Adding a bedroom to your house doesn't just make room for a guest or another family member. It also usually makes your house more valuable. However, when you add value to your house, you're not the only one that benefits from it. Many communities will also adjust your property tax upwards based on the new value you created.
The Assessment Process
Your property taxes are based on the value that your local assessor or tax collector assigns to your house. Sometimes local laws may limit how much he can increase the value or how much value can be taxed. However, even in states where values can't automatically go up, you can usually get hit with an increase if you actively do something to your house that makes it more valuable. As such, your new bedroom will probably eventually catch up to you.
The timing of when the increase hits is a matter of your state's law. Usually, you won't get assessed until the next tax year. Some communities do assessments for multiyear periods, so they will wait to increase your value. The other factor that can impact when you have to start paying taxes is when the assessor finds out about your new bedroom.
Assessors frequently find out about new bedrooms because they get information from local building departments. If you pull a building permit, it will contain basic data about your project. Since building permits are frequently matters of public record, the assessor can pull the permit, find out what you're doing, wait for the final inspection to know it's complete and adjust your value accordingly.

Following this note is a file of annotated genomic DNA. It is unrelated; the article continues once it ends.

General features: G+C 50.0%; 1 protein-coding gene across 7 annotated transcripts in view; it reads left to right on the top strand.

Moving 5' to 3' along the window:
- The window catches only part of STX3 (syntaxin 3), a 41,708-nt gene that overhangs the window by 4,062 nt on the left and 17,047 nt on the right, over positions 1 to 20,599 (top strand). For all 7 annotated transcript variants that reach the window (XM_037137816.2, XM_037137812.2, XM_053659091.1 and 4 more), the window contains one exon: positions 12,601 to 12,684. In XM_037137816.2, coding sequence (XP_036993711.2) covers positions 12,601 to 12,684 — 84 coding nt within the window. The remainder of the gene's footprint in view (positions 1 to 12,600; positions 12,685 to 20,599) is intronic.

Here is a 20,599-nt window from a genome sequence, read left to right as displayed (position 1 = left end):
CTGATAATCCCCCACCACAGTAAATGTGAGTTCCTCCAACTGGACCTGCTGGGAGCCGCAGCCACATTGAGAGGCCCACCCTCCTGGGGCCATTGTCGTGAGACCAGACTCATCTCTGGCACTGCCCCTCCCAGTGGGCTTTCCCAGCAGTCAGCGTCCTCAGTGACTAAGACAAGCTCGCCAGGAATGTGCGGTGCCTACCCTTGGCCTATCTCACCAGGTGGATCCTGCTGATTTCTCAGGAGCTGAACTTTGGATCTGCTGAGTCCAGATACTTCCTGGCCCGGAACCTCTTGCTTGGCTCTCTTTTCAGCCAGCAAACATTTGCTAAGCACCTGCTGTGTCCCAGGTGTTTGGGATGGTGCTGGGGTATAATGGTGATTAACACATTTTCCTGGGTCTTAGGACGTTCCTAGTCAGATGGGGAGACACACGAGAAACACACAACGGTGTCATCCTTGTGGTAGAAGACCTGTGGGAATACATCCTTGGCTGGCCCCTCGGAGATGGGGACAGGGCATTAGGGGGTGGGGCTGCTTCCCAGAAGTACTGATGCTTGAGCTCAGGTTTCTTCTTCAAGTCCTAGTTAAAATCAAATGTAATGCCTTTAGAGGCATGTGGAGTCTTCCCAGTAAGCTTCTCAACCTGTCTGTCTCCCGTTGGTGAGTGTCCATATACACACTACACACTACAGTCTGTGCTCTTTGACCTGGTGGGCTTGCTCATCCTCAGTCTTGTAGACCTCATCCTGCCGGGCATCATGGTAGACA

Keeping It Quiet
One way to avoid paying property taxes on your bedroom addition is to keep it quiet. If you do your work without paying a permit and your community's assessor doesn't come to inspect, it may not ever get noticed. However, choosing to go this route can have some unintended consequences. If you'd like to be able to advertise your house as having the additional bedroom, you may need to make it legal by pulling, and paying for, a permit after the fact. Furthermore, if the work isn't done to the standards of the code, you could end up having to redo it. In the long run, this could cost you more. You could even get discovered if the assessor finds out about the work and lets the building department know that you didn't get a permit.
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